Robert Glasper and his Experiment. These are some supremely talented dudes. This experiment feels like deconstruction, followed by reconstruction, and then a little dash of flash. Mr. Glasper and his jazz players take the familiar and tried tenets of jazz and hip-hop and use them to reconstruct something completely original and exciting.
And, on their newest release, Black Radio, Glasper and his comrades deliver a truly exciting fully realized album. The jazz pianist’s latest release features expertly placed guests. This includes contributions from Erykah Badu, Bilal, Lalah Hathaway, Ledisi, Lupe Fiasco, Mos Def, Musiq Soulchild, Stokley Williams, Shafiq Husayn, KING, Chrisette Michele, and Meshell Ndegeocello. I am sure that I have forgotten someone, because the list goes on and on. It seems like a big name guests on every single track. (It really says something that all of these big-leaguers would readily accept an invitation from Glasper and company. That really tells you something about the caliber of the music.)
Listen to the album’s introduction (here is where the reformed English grad student in me really shines) and you are presented with a lens through which to experience these songs. You must always listen to the source. We are told the following (through the disembodied voice of Husayn, who really presents a perfect voice for narration):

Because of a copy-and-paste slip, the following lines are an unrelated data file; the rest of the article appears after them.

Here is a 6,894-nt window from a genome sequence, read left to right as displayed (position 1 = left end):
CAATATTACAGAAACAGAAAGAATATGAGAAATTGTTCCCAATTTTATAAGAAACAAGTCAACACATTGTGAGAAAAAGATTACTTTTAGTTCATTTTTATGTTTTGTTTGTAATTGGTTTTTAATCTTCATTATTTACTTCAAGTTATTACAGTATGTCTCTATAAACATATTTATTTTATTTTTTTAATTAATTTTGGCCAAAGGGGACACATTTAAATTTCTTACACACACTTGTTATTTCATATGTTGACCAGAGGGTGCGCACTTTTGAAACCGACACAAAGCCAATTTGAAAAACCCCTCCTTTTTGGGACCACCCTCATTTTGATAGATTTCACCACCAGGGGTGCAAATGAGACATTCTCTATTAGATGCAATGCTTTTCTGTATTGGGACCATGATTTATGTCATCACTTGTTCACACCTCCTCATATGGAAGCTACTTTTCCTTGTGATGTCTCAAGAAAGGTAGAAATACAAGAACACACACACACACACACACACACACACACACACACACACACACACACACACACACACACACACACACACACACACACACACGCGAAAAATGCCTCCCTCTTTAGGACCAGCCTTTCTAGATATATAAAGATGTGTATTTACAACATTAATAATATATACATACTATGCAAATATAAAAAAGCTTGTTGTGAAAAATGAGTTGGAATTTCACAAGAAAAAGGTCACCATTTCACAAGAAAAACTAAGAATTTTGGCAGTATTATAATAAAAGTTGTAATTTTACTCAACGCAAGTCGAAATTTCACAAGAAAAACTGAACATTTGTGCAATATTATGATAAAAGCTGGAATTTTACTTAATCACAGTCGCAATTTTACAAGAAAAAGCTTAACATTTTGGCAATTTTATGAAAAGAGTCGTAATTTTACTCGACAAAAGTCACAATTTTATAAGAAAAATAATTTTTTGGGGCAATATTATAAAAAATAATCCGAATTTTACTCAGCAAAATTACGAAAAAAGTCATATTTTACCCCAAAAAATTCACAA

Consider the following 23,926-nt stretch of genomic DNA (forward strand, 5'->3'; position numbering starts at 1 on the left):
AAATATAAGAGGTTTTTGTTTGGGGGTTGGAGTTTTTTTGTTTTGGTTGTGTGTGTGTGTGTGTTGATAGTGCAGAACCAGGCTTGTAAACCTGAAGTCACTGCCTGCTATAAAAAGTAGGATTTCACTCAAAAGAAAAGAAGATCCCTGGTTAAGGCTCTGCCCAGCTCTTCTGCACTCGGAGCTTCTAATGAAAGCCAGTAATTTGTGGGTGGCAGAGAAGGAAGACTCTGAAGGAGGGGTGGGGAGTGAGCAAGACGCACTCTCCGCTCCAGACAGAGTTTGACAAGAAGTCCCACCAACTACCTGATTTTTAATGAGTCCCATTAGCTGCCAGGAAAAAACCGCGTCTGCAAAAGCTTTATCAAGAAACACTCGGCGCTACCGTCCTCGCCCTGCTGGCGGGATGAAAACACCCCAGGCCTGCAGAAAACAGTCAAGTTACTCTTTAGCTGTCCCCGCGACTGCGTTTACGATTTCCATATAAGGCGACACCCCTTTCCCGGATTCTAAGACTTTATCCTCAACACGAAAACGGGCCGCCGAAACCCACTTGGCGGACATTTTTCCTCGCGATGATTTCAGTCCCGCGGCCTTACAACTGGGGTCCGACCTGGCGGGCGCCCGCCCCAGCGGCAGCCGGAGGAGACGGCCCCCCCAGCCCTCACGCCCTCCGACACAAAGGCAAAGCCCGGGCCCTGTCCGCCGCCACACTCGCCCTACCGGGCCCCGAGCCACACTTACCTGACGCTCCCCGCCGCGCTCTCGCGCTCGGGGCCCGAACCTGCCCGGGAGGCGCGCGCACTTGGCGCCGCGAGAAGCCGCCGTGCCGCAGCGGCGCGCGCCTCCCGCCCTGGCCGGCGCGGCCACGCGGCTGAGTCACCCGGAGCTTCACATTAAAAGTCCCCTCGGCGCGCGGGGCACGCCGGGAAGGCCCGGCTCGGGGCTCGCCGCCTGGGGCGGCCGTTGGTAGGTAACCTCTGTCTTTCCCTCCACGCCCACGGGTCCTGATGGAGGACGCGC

I wish you the best. And now for the next. Coming to your mind, live and direct from the ethers. Now it’s all in your speakers. Now to your sneakers. Now as we prepare for our lift-off, you will need two things to direct your course: your ears and your soul. I bring to you, the Robert Glasper Experiment. Experimentation for meditation.
It’s like the music is directing you, letting you know exactly how to experience it. It’s a helpful hint. All of the covers on this album are wonderfully presented. Many are true to the original with Badu’s “Afro Blue” really shining. This really is a who’s who affair. But for me, the album’s highlight is “Always Shine”. This piano-driven classic features dexterous vocal work from Bilal. It also manages to reinvigorate Lupe Fiasco. He sounds genuinely excited and inspired on this one, fulfilling much of the promise that we recognized on his earliest efforts. In this realization, there lies the brilliance of Glasper and company. They seamlessly straddle genres.